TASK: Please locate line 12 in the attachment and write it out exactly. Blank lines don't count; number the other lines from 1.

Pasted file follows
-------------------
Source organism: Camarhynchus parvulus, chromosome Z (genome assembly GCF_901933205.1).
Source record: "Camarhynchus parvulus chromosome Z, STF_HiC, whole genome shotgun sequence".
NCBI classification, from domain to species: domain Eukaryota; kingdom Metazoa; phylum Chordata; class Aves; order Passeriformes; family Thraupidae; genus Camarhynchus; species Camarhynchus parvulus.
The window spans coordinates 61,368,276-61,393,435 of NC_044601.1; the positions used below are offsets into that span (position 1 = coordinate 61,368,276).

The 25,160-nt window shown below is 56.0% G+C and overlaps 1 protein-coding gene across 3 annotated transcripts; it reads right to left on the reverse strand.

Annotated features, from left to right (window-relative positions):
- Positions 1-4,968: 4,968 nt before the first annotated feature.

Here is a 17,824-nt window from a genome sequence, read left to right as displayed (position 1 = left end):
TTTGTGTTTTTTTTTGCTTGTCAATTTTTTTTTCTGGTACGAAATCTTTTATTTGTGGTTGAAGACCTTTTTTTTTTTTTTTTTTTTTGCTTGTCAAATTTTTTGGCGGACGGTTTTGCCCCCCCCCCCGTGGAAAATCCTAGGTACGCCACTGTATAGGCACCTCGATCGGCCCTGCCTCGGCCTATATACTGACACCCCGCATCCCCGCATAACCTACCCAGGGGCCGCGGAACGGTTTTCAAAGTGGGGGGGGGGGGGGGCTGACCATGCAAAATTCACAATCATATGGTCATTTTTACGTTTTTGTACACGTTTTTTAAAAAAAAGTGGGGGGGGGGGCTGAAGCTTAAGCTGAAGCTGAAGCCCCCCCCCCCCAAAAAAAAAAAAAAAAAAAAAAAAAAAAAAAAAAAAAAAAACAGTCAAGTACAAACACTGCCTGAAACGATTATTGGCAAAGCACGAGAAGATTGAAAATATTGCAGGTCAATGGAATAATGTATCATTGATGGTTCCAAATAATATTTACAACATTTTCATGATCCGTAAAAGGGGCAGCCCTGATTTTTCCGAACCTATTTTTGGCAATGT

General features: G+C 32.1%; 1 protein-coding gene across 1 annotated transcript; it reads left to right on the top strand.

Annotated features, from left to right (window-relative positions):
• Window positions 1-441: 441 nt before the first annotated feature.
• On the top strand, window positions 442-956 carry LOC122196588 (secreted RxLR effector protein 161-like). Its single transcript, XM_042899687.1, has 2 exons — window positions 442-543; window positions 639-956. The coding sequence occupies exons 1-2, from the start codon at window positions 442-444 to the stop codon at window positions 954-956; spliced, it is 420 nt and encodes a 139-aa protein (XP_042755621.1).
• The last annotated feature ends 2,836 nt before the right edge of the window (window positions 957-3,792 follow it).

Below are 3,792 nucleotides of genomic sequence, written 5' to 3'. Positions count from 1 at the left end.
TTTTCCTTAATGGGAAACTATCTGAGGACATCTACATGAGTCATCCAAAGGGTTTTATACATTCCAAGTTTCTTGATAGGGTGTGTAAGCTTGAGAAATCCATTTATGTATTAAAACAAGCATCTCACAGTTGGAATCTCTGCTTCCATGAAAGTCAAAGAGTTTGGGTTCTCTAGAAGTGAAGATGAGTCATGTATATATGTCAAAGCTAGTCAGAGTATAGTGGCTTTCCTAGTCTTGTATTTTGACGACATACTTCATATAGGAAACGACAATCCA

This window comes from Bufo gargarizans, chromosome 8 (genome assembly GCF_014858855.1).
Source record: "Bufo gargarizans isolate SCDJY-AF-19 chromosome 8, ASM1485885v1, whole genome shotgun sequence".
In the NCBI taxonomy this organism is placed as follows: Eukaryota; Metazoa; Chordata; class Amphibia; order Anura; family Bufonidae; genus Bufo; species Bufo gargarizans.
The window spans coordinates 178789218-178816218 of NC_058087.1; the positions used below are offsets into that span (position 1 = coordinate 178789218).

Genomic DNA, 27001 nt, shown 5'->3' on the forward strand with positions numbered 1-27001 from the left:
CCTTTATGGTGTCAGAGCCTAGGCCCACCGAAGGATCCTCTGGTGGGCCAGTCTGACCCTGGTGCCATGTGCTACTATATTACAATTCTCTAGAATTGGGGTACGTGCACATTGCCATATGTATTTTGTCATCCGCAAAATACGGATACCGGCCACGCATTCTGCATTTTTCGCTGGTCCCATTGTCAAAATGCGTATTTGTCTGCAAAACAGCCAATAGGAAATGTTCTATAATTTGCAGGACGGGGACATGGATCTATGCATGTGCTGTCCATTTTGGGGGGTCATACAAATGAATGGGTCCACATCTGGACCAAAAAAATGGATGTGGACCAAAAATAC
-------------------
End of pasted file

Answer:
• Window positions 1-441: 441 nt before the first annotated feature.